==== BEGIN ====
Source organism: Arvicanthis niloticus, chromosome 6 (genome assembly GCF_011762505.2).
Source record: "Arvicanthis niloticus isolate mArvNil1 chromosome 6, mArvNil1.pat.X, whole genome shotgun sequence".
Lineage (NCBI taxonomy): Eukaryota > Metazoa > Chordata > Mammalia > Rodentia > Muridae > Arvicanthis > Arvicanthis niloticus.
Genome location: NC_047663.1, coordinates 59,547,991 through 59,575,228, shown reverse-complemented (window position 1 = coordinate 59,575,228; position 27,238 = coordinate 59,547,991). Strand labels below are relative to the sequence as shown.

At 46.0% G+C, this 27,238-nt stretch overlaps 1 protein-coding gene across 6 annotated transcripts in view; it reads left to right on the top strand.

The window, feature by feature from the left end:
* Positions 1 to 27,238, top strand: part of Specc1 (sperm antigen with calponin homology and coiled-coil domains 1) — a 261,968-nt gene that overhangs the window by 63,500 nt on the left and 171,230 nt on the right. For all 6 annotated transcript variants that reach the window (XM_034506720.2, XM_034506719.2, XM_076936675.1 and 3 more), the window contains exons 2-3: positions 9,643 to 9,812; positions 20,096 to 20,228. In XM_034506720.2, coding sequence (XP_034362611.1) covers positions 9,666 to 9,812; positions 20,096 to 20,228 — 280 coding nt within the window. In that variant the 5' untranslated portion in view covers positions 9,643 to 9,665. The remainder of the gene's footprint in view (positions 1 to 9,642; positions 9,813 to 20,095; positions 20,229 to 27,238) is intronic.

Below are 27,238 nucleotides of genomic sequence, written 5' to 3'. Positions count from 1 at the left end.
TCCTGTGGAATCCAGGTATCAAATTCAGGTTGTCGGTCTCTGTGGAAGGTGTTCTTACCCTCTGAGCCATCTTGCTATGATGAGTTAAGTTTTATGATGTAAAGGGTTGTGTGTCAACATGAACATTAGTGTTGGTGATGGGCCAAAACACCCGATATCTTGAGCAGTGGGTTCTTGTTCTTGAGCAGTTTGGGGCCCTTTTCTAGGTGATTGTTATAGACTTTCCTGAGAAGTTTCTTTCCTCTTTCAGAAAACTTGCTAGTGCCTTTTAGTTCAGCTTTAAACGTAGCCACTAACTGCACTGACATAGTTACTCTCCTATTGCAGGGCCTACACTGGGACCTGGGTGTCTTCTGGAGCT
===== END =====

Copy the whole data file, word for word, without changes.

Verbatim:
Source organism: Arvicanthis niloticus, chromosome 6 (genome assembly GCF_011762505.2).
Source record: "Arvicanthis niloticus isolate mArvNil1 chromosome 6, mArvNil1.pat.X, whole genome shotgun sequence".
Lineage (NCBI taxonomy): Eukaryota > Metazoa > Chordata > Mammalia > Rodentia > Muridae > Arvicanthis > Arvicanthis niloticus.
Genome location: NC_047663.1, coordinates 59,547,991 through 59,575,228, shown reverse-complemented (window position 1 = coordinate 59,575,228; position 27,238 = coordinate 59,547,991). Strand labels below are relative to the sequence as shown.

At 46.0% G+C, this 27,238-nt stretch overlaps 1 protein-coding gene across 6 annotated transcripts in view; it reads left to right on the top strand.

The window, feature by feature from the left end:
* Positions 1 to 27,238, top strand: part of Specc1 (sperm antigen with calponin homology and coiled-coil domains 1) — a 261,968-nt gene that overhangs the window by 63,500 nt on the left and 171,230 nt on the right. For all 6 annotated transcript variants that reach the window (XM_034506720.2, XM_034506719.2, XM_076936675.1 and 3 more), the window contains exons 2-3: positions 9,643 to 9,812; positions 20,096 to 20,228. In XM_034506720.2, coding sequence (XP_034362611.1) covers positions 9,666 to 9,812; positions 20,096 to 20,228 — 280 coding nt within the window. In that variant the 5' untranslated portion in view covers positions 9,643 to 9,665. The remainder of the gene's footprint in view (positions 1 to 9,642; positions 9,813 to 20,095; positions 20,229 to 27,238) is intronic.

Below are 27,238 nucleotides of genomic sequence, written 5' to 3'. Positions count from 1 at the left end.
TCCTGTGGAATCCAGGTATCAAATTCAGGTTGTCGGTCTCTGTGGAAGGTGTTCTTACCCTCTGAGCCATCTTGCTATGATGAGTTAAGTTTTATGATGTAAAGGGTTGTGTGTCAACATGAACATTAGTGTTGGTGATGGGCCAAAACACCCGATATCTTGAGCAGTGGGTTCTTGTTCTTGAGCAGTTTGGGGCCCTTTTCTAGGTGATTGTTATAGACTTTCCTGAGAAGTTTCTTTCCTCTTTCAGAAAACTTGCTAGTGCCTTTTAGTTCAGCTTTAAACGTAGCCACTAACTGCACTGACATAGTTACTCTCCTATTGCAGGGCCTACACTGGGACCTGGGTGTCTTCTGGAGCT